In Finishing

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Top closed. With the hinged top folded closed, the piece serves as a chest of drawers. Notice my veneer repair in the lower left-hand corner of the top.

Veneer is just thin wood – so don’t be afraid of it.

I love repairing old furniture – the older the better. I find repairing more challenging and satisfying than making new because someone else, or time and age, has set the parameters within which I have to work.

Top open. With the top opened to rest on pull-out lid supports, the chest becomes a writing desk. Notice that the veneer on the back half may have been at some point replaced. The two halves should be bookmatched – but they’re not.

I’ve written several articles in Popular Woodworking on furniture repair, including “Regluing Doweled Chairs” in April 2007 (#161) and “Animal Hide Glue” in August 2007 (#163). Both articles are available free at

But I haven’t written on veneer, and lots of things can go wrong with veneer. For some reason many woodworkers, and even professional furniture restorers, have a fear of working with veneer (some shops even refuse to do it). I find this fear difficult to understand because veneer is just thin wood, subject to the same rules as thick wood.

Recently, I had the opportunity (joy, really) of replacing some missing veneer on one of the oldest pieces of furniture I’ve ever worked on– an early 18th-century George II bachelor’s chest with a hinged top that opens to a desk. The challenges were a little greater than usual, so I thought I’d show you how I dealt with them.

One aside before starting. After you’ve worked on a lot of old furniture, you become adept at spotting anomalies that indicate fakery or a “marriage” of two or more pieces of furniture. On this card table I saw nothing to make me question its authenticity.

The damage. Here’s the damage the owner wanted me to repair.

1. Straight edges. It’s far easier to shape a patch when you’re dealing with straight rather than curved edges. So, if possible, I always try to straighten the edges before fitting my patch.

2. Removing excess. It’s often possible to pop off the waste veneer as I’m doing here. When I meet resistance, I can usually overcome it if the glue is hide glue by using a syringe to insert a little denatured alcohol under the veneer. The alcohol crystallizes the glue, making it easier to separate.

3. Cleaning up. Though it’s possible to reglue right over old hide glue using hot hide glue, it’s best to clean off the old crumbly glue (and whatever contaminants, such as wax, that might be on the surface) before gluing the patch. Here I’m washing off the old glue with hot water. All contaminants come off with the glue.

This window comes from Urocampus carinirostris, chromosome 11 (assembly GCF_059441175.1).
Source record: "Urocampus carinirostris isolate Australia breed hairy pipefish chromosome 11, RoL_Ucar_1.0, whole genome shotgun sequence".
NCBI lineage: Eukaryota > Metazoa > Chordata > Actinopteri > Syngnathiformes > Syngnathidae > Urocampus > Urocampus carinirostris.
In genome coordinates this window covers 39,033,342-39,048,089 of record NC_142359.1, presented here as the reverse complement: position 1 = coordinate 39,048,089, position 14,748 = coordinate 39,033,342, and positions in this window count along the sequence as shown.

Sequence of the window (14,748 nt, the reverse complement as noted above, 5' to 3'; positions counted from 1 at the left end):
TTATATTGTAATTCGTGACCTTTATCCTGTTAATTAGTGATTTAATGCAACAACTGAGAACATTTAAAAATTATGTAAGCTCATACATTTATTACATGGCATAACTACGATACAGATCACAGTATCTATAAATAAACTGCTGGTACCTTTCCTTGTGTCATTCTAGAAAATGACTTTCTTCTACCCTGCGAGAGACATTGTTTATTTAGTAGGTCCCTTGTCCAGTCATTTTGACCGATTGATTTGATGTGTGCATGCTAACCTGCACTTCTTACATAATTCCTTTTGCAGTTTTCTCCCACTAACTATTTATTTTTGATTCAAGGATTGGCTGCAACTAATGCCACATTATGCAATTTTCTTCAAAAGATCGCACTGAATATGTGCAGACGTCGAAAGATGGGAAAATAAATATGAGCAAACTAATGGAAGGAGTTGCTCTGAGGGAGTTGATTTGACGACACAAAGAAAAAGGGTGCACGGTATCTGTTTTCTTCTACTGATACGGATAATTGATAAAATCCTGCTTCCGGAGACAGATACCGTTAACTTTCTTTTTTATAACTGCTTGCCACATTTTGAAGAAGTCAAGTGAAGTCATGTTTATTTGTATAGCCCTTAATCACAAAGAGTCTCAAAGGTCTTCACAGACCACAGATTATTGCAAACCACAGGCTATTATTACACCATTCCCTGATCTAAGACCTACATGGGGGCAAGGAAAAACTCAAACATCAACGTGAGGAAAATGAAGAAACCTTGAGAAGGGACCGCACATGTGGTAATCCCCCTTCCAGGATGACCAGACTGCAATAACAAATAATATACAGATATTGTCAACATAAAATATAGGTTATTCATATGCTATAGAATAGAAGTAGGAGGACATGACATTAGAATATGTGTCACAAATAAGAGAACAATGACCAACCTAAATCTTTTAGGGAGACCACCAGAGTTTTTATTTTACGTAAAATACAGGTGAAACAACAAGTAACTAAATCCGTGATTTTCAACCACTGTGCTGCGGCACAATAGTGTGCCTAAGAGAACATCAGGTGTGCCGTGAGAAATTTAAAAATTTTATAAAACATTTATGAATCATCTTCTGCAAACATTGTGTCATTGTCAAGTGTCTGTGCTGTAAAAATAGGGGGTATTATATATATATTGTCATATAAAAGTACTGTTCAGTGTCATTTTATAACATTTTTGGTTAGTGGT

4. The challenge. Above the hinge you can see damage to the substrate that must be repaired so the veneer has something to bond to. Also, you can see that the veneer is considerably thicker than modern 1⁄32″-thick veneer. Thick veneer is common on furniture made before the machine age. Veneer seems to get thicker the older the furniture.

5. Straight edges. Again, it’s always easiest to work with straight edges. So I’m cutting one using a chisel.

6. Rub joint. One of the reasons I love hot hide glue is that I can create a strong bond simply by rubbing two pieces of wood together with the glue in between. Work proceeds very rapidly using rub joints. Arranging a clamping setup for this patch would clearly be difficult.


7. Shaping the patch. After leveling the repair to the substrate using a chisel, I cut the veneer patch and trim it to fit snugly. The veneer is European walnut, which is considerably lighter in color (closer to tan) than American black walnut. If I didn’t have any solid European walnut, I could use American walnut, but I would have to bleach the color out of the wood, then stain it to match, which could be difficult. I could also glue several layers of thinner European walnut veneer on top of one another to create the thickness, but cutting the veneer from solid, as I’m doing here, is always best.

8. Rub joint. Because of its thickness, I can glue the veneer patch, which I cut thicker than needed (called “leaving proud”), quickly and simply using a rub joint. But clamps wouldn’t be difficult to arrange here.

9. Leveling. I use a block plane, scraper and sandpaper to level the veneer patch to the surrounding wood. It’s important to avoid cutting into the surrounding old veneer. If you cut off some of the aged surface wood, you may expose wood that is lighter or darker and create difficult color-matching problems. Applying masking tape around the patch can be helpful. Working slowly and carefully is essential.

10. Trimming. With the top surface of the patch leveled, I trim the end using a chisel because of the difficulty of getting a handplane into the narrow area above the hinge. Notice the missing veneer to the left of the hinge. I popped it off (by inserting denatured alcohol) to make the shaping and trimming of the patch easier. With the patch trimmed flush I will reattach the veneer so it covers the edge as it originally did.

11. Finished. Here’s the completed repair with a wax finish applied. Wax was the common finish used in the early 18th century and it continues to be the finish on this piece. The repair stands out a little in this close-up, but it disappears in the larger shot shown at the beginning of this article. Only someone who knows it’s there would find it, which is all that you can ask for in a repair.


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